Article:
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Dear Private School Black Girl

Dear Private School Black Girl,

How are you doing? Have you made any friends? Are you participating in class? Can you be you when you walk through the halls?

I've been where you are right now. My private school experience wasn't all bad, but what I realize now is that I went through some things that no one should. In 6th and 7th grade I was the only Black girl in my class. I got so excited when the Black boys from the local public school came on campus. I thought, finally, people who will get me. But they too didn't get me. They rejected me over and over again, preferring my white classmates over the girl who looked like their own mother. My self-esteem was shot. I constantly questioned my looks. Am I too skinny? Are my boobs too small? Should I wear make-up?

In 8th grade I was told for the umpteenth time that I "talk white" so I suppressed my voice because I did not want to be judged. In ninth grade I sat with the other kids of color at the lunch table because, well, that's what we do. However, even then I did not feel completely comfortable in my own skin. The years of holding it all in resulted in my authentic voice being put on mute. I did not want any more attention on me than there already was. I wasn't too loud. I did not talk too much. I did not create any wrinkle in the fabric that was private school. I just was. The world missed out on all that I had to offer because I allowed the world to dictate what I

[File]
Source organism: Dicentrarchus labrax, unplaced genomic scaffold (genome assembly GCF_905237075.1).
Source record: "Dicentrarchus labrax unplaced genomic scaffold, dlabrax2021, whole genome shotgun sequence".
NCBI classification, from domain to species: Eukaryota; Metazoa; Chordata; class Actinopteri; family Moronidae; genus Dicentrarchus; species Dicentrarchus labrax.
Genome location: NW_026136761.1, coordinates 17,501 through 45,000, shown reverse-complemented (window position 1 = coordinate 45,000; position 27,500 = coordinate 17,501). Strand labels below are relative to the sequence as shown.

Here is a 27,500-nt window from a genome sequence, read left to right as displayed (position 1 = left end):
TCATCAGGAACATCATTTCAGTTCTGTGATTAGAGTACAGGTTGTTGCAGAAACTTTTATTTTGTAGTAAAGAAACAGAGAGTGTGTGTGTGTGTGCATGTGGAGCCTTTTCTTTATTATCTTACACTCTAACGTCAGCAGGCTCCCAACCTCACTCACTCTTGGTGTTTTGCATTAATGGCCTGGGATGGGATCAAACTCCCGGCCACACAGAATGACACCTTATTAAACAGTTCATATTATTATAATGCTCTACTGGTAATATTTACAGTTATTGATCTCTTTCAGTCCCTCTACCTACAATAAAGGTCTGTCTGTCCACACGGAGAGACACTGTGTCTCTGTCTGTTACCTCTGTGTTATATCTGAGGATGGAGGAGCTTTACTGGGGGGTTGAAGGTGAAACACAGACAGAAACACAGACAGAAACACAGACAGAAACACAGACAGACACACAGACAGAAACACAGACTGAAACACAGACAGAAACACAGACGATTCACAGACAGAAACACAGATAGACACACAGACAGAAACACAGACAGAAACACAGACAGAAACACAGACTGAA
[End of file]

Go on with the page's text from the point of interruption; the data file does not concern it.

offered. It took me years to find my voice. It took me well into my adulthood to recognize how amazing I am.

Are you experiencing what I did? Are you afraid of being too colorful? If you are, please stop. Stop being afraid. I know it's hard, but you need you. The real you. Not the prescribed version of yourself, but the you that makes you proud. The you that you look in the mirror and smile at because she is dope as hell. I know you are not reflected in your peers or the teaching staff. I know what message that sends. But you are there. And you have to do what it takes, not to be accepted, but to be authentic. My authenticity began to break free once I stopped depending on other people's acceptance of me to determine how I felt about myself. The manufactured world that exists within your school is not going to change overnight. Honestly, it may not ever change. So it is up to you to feed your soul. What are you going to do differently to help you be you even when the space is not for you?